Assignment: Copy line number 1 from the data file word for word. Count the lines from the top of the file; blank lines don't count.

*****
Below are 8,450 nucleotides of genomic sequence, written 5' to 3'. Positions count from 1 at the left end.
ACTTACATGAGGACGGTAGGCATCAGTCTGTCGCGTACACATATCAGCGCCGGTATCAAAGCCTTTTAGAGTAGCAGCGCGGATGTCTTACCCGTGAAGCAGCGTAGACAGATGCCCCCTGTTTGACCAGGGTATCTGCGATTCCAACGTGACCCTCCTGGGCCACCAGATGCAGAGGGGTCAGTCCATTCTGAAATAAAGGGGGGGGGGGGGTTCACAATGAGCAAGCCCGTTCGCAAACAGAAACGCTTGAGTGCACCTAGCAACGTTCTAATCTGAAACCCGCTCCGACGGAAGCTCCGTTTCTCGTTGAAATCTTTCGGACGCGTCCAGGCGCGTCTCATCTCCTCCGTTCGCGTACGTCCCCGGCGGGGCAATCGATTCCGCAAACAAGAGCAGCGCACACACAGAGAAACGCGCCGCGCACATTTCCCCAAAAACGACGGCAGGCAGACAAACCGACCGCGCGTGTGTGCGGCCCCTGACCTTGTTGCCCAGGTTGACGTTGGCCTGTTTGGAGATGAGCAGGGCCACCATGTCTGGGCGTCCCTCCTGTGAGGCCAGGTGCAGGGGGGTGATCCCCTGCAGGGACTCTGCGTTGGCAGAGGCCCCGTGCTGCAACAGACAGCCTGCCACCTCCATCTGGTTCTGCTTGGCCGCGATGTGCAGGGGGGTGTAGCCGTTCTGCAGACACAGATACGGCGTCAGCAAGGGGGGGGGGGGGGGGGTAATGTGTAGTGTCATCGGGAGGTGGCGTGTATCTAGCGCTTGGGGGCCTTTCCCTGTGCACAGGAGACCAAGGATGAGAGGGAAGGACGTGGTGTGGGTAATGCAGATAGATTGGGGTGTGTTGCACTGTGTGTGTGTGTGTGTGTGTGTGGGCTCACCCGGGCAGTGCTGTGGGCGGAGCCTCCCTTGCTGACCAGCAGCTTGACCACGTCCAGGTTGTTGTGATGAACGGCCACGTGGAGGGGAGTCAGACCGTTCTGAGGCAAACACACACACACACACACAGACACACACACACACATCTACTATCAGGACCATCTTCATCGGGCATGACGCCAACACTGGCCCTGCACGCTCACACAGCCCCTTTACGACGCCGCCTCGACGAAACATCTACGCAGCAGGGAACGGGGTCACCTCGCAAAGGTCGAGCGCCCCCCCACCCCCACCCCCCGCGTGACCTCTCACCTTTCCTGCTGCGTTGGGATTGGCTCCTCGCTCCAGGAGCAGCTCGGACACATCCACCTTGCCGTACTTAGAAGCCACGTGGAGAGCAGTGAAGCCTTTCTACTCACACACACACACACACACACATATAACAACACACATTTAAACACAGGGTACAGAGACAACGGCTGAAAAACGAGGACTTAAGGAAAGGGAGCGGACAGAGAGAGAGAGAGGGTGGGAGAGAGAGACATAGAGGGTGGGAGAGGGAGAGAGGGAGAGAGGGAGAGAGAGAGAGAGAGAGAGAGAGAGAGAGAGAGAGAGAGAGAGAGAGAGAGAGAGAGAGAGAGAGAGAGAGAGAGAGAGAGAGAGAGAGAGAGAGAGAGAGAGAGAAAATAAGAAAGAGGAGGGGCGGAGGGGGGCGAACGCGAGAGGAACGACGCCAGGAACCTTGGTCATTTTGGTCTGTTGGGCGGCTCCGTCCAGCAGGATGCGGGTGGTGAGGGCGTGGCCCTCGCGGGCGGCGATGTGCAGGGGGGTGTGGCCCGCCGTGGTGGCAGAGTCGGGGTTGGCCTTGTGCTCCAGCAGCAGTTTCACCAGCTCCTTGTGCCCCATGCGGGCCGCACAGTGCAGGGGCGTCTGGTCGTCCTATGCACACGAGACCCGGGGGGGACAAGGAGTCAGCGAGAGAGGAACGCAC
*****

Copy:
Below are 8,450 nucleotides of genomic sequence, written 5' to 3'. Positions count from 1 at the left end.